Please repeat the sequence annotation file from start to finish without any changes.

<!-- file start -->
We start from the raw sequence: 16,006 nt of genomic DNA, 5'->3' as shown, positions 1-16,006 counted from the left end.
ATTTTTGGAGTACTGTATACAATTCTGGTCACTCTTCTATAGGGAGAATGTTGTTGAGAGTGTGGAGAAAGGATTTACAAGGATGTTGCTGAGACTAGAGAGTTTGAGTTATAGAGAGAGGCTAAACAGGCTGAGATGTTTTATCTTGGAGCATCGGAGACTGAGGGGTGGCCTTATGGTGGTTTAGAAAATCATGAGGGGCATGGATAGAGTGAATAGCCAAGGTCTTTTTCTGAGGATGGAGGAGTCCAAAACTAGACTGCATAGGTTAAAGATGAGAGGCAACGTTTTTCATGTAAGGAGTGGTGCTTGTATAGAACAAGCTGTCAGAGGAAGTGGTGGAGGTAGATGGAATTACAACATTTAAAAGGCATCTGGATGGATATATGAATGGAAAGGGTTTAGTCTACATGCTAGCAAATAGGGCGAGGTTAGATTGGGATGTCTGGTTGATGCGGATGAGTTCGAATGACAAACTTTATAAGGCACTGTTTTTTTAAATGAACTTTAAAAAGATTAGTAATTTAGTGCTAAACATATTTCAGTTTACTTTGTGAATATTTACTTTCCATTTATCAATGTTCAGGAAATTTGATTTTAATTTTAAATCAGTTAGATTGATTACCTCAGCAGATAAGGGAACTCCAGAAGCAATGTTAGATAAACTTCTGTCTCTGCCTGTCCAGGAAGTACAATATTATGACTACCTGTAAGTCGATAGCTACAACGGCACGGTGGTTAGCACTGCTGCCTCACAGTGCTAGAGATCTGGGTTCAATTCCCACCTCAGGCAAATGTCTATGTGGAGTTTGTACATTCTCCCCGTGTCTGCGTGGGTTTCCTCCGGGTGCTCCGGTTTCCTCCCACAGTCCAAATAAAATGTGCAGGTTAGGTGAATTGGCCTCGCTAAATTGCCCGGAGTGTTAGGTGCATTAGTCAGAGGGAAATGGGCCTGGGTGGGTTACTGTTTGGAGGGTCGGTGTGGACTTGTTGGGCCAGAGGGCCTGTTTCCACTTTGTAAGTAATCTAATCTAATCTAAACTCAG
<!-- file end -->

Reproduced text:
We start from the raw sequence: 16,006 nt of genomic DNA, 5'->3' as shown, positions 1-16,006 counted from the left end.
ATTTTTGGAGTACTGTATACAATTCTGGTCACTCTTCTATAGGGAGAATGTTGTTGAGAGTGTGGAGAAAGGATTTACAAGGATGTTGCTGAGACTAGAGAGTTTGAGTTATAGAGAGAGGCTAAACAGGCTGAGATGTTTTATCTTGGAGCATCGGAGACTGAGGGGTGGCCTTATGGTGGTTTAGAAAATCATGAGGGGCATGGATAGAGTGAATAGCCAAGGTCTTTTTCTGAGGATGGAGGAGTCCAAAACTAGACTGCATAGGTTAAAGATGAGAGGCAACGTTTTTCATGTAAGGAGTGGTGCTTGTATAGAACAAGCTGTCAGAGGAAGTGGTGGAGGTAGATGGAATTACAACATTTAAAAGGCATCTGGATGGATATATGAATGGAAAGGGTTTAGTCTACATGCTAGCAAATAGGGCGAGGTTAGATTGGGATGTCTGGTTGATGCGGATGAGTTCGAATGACAAACTTTATAAGGCACTGTTTTTTTAAATGAACTTTAAAAAGATTAGTAATTTAGTGCTAAACATATTTCAGTTTACTTTGTGAATATTTACTTTCCATTTATCAATGTTCAGGAAATTTGATTTTAATTTTAAATCAGTTAGATTGATTACCTCAGCAGATAAGGGAACTCCAGAAGCAATGTTAGATAAACTTCTGTCTCTGCCTGTCCAGGAAGTACAATATTATGACTACCTGTAAGTCGATAGCTACAACGGCACGGTGGTTAGCACTGCTGCCTCACAGTGCTAGAGATCTGGGTTCAATTCCCACCTCAGGCAAATGTCTATGTGGAGTTTGTACATTCTCCCCGTGTCTGCGTGGGTTTCCTCCGGGTGCTCCGGTTTCCTCCCACAGTCCAAATAAAATGTGCAGGTTAGGTGAATTGGCCTCGCTAAATTGCCCGGAGTGTTAGGTGCATTAGTCAGAGGGAAATGGGCCTGGGTGGGTTACTGTTTGGAGGGTCGGTGTGGACTTGTTGGGCCAGAGGGCCTGTTTCCACTTTGTAAGTAATCTAATCTAATCTAAACTCAG